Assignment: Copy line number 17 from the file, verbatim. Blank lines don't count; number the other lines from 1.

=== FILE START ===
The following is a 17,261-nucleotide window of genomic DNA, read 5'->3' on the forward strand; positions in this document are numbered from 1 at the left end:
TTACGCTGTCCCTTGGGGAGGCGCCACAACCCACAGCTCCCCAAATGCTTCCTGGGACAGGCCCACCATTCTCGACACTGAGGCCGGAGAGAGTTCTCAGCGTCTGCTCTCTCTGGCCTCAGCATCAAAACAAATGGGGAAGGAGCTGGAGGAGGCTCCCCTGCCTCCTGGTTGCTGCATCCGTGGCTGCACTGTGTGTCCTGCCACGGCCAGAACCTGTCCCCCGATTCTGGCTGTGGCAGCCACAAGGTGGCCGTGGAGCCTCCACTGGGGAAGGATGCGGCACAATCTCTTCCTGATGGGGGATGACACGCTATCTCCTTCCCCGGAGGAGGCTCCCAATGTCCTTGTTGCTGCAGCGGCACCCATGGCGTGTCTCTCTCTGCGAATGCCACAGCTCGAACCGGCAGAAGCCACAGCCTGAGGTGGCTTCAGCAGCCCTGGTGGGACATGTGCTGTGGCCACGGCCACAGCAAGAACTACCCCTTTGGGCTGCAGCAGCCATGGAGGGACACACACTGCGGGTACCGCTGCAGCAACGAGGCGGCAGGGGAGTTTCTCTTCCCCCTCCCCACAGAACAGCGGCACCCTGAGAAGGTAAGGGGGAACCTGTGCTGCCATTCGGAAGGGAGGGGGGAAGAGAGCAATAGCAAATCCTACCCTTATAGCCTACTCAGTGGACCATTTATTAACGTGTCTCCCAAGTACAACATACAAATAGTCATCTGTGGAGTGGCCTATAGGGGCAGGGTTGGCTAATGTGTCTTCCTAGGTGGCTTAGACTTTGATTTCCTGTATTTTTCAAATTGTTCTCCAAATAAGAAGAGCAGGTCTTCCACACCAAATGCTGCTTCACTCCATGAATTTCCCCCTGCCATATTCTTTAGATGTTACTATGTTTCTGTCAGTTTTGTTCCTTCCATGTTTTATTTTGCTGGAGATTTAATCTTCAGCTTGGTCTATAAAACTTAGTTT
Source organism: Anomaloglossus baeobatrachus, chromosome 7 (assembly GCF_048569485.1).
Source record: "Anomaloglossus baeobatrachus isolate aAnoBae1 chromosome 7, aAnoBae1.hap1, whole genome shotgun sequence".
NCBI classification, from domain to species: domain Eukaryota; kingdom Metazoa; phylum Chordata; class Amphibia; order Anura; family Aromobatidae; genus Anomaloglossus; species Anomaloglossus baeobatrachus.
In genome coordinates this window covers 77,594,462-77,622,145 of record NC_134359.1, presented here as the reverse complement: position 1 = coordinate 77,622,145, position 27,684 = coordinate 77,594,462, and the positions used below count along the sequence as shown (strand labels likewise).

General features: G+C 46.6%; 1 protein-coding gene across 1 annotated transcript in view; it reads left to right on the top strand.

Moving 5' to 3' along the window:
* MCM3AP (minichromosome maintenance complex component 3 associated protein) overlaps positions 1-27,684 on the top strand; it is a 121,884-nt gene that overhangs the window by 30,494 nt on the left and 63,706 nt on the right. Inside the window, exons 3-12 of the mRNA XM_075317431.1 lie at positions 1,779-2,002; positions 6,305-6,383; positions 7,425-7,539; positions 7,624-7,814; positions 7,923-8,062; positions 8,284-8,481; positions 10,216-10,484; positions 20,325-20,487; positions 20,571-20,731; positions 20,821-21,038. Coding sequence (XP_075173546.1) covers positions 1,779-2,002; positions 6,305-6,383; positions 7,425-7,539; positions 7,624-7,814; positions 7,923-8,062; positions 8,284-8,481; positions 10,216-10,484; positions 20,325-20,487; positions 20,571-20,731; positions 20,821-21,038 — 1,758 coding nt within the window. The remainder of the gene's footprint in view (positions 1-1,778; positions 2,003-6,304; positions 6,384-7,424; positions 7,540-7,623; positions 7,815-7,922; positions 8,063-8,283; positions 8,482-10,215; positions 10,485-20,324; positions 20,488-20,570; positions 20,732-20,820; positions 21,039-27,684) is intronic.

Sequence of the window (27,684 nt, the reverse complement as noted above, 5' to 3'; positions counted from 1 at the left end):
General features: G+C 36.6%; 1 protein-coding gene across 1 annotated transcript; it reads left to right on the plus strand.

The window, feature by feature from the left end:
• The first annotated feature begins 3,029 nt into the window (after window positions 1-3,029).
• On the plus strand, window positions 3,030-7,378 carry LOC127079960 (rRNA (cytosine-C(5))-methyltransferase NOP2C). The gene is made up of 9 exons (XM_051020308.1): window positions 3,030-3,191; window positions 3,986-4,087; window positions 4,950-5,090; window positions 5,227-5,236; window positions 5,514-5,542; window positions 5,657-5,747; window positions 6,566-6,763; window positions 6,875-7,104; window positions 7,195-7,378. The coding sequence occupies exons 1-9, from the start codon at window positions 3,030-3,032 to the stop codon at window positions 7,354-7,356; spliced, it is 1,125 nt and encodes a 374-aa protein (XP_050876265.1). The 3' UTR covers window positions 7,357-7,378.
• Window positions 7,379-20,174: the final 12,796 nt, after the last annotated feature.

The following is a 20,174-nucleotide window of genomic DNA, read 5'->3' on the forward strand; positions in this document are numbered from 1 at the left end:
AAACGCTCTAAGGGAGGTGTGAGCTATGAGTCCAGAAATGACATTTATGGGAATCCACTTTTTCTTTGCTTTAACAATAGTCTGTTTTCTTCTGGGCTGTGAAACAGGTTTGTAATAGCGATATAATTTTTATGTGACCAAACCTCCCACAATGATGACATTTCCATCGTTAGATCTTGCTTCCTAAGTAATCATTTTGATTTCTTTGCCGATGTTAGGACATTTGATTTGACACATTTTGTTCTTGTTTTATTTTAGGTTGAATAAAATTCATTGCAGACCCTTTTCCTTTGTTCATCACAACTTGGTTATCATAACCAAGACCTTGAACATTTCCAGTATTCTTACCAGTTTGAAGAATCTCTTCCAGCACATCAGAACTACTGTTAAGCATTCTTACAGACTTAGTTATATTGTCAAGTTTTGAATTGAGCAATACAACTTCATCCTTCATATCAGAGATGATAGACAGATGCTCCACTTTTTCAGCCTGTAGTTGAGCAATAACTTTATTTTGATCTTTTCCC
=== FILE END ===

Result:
AAACGCTCTAAGGGAGGTGTGAGCTATGAGTCCAGAAATGACATTTATGGGAATCCACTTTTTCTTTGCTTTAACAATAGTCTGTTTTCTTCTGGGCTGTGAAACAGGTTTGTAATAGCGATATAATTTTTATGTGACCAAACCTCCCACAATGATGACATTTCCATCGTTAGATCTTGCTTCCTAAGTAATCATTTTGATTTCTTTGCCGATGTTAGGACATTTGATTTGACACATTTTGTTCTTGTTTTATTTTAGGTTGAATAAAATTCATTGCAGACCCTTTTCCTTTGTTCATCACAACTTGGTTATCATAACCAAGACCTTGAACATTTCCAGTATTCTTACCAGTTTGAAGAATCTCTTCCAGCACATCAGAACTACTGTTAAGCATTCTTACAGACTTAGTTATATTGTCAAGTTTTGAATTGAGCAATACAACTTCATCCTTCATATCAGAGATGATAGACAGATGCTCCACTTTTTCAGCCTGTAGTTGAGCAATAACTTTATTTTGATCTTTTCCC